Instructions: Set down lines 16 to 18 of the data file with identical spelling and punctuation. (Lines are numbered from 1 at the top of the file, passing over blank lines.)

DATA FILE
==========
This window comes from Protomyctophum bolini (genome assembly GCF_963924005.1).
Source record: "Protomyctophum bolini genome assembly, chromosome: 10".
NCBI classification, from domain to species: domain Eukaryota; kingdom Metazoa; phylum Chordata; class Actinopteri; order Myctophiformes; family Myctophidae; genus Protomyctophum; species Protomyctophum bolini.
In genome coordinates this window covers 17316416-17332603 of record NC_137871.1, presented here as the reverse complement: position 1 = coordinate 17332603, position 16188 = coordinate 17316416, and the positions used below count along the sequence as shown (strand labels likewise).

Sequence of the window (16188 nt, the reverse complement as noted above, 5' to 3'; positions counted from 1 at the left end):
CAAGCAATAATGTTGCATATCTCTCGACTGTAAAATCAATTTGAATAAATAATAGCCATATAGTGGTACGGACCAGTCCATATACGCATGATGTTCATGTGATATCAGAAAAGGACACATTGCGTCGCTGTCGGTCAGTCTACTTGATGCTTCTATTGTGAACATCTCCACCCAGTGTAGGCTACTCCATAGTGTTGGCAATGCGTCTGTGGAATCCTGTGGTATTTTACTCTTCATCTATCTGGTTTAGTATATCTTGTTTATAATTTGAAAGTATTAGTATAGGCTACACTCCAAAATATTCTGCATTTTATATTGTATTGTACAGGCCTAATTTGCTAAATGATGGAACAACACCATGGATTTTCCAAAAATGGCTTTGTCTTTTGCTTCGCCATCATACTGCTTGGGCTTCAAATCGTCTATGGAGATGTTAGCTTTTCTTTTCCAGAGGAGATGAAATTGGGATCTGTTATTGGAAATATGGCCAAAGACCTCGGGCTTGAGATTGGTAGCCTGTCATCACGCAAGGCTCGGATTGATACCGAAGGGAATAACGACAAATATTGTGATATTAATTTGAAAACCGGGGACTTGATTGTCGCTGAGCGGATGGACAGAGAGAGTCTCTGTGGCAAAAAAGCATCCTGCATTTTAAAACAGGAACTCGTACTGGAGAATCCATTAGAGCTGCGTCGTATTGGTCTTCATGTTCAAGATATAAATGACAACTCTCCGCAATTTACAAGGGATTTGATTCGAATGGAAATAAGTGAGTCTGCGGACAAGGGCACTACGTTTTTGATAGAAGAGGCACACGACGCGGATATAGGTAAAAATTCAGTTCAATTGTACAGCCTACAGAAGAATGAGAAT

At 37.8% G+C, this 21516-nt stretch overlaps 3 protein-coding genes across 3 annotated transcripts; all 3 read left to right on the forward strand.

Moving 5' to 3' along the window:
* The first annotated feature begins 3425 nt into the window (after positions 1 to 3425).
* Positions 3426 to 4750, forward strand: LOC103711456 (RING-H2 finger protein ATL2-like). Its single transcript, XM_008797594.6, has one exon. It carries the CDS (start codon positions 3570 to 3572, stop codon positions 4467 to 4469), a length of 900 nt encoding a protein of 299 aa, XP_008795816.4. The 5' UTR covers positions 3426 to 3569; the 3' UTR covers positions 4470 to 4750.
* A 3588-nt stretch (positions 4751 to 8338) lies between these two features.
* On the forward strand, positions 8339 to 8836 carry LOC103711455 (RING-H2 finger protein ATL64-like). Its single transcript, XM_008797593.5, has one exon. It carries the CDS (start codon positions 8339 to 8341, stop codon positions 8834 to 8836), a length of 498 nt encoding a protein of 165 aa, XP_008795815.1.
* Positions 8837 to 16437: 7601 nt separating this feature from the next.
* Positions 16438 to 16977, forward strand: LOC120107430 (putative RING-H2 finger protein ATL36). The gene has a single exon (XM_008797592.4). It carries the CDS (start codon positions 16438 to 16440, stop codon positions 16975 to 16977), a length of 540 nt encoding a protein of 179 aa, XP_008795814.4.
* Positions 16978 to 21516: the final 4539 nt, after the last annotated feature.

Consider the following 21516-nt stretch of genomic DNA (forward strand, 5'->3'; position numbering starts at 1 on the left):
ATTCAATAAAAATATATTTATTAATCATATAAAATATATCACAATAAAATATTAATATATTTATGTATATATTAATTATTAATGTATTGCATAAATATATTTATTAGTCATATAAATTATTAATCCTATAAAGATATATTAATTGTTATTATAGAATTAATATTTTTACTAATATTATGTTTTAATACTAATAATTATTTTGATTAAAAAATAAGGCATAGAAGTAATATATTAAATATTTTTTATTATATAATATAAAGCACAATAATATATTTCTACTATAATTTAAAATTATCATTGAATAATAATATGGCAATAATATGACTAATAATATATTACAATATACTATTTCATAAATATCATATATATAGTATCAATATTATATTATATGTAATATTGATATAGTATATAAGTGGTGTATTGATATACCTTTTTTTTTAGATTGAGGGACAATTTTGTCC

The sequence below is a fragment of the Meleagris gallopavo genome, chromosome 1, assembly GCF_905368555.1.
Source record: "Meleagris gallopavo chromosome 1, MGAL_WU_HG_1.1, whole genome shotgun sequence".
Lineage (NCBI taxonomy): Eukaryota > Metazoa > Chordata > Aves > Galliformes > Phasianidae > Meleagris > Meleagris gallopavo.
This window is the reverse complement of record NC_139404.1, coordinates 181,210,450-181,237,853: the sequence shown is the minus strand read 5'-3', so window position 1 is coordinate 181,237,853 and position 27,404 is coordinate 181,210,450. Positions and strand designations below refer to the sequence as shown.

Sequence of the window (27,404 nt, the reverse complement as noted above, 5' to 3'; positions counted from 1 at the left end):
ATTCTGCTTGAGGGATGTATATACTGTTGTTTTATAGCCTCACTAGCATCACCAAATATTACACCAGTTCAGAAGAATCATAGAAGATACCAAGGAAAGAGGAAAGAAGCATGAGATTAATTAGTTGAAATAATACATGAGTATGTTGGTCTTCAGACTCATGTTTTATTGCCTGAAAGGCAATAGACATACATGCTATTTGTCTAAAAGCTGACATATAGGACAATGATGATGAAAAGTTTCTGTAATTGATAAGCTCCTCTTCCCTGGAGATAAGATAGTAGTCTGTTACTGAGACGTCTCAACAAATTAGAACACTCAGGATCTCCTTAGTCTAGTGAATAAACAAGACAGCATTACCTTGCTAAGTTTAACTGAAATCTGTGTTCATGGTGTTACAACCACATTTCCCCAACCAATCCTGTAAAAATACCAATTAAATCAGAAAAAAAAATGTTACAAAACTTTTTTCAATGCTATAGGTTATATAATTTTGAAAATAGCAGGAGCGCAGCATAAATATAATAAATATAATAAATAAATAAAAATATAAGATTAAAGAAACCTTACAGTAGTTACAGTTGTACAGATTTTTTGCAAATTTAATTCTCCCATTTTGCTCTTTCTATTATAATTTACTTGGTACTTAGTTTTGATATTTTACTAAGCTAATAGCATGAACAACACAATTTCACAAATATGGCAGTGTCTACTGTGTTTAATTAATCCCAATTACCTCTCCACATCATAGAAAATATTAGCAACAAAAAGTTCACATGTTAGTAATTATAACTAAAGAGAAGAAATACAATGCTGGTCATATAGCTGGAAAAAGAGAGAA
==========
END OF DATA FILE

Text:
Consider the following 21516-nt stretch of genomic DNA (forward strand, 5'->3'; position numbering starts at 1 on the left):
ATTCAATAAAAATATATTTATTAATCATATAAAATATATCACAATAAAATATTAATATATTTATGTATATATTAATTATTAATGTATTGCATAAATATATTTATTAGTCATATAAATTATTAATCCTATAAAGATATATTAATTGTTATTATAGAATTAATATTTTTACTAATATTATGTTTTAATACTAATAATTATTTTGATTAAAAAATAAGGCATAGAAGTAATATATTAAATATTTTTTATTATATAATATAAAGCACAATAATATATTTCTACTATAATTTAAAATTATCATTGAATAATAATATGGCAATAATATGACTAATAATATATTACAATATACTATTTCATAAATATCATATATATAGTATCAATATTATATTATATGTAATATTGATATAGTATATAAGTGGTGTATTGATATACCTTTTTTTTTAGATTGAGGGACAATTTTGTCC

The sequence below is a fragment of the Meleagris gallopavo genome, chromosome 1, assembly GCF_905368555.1.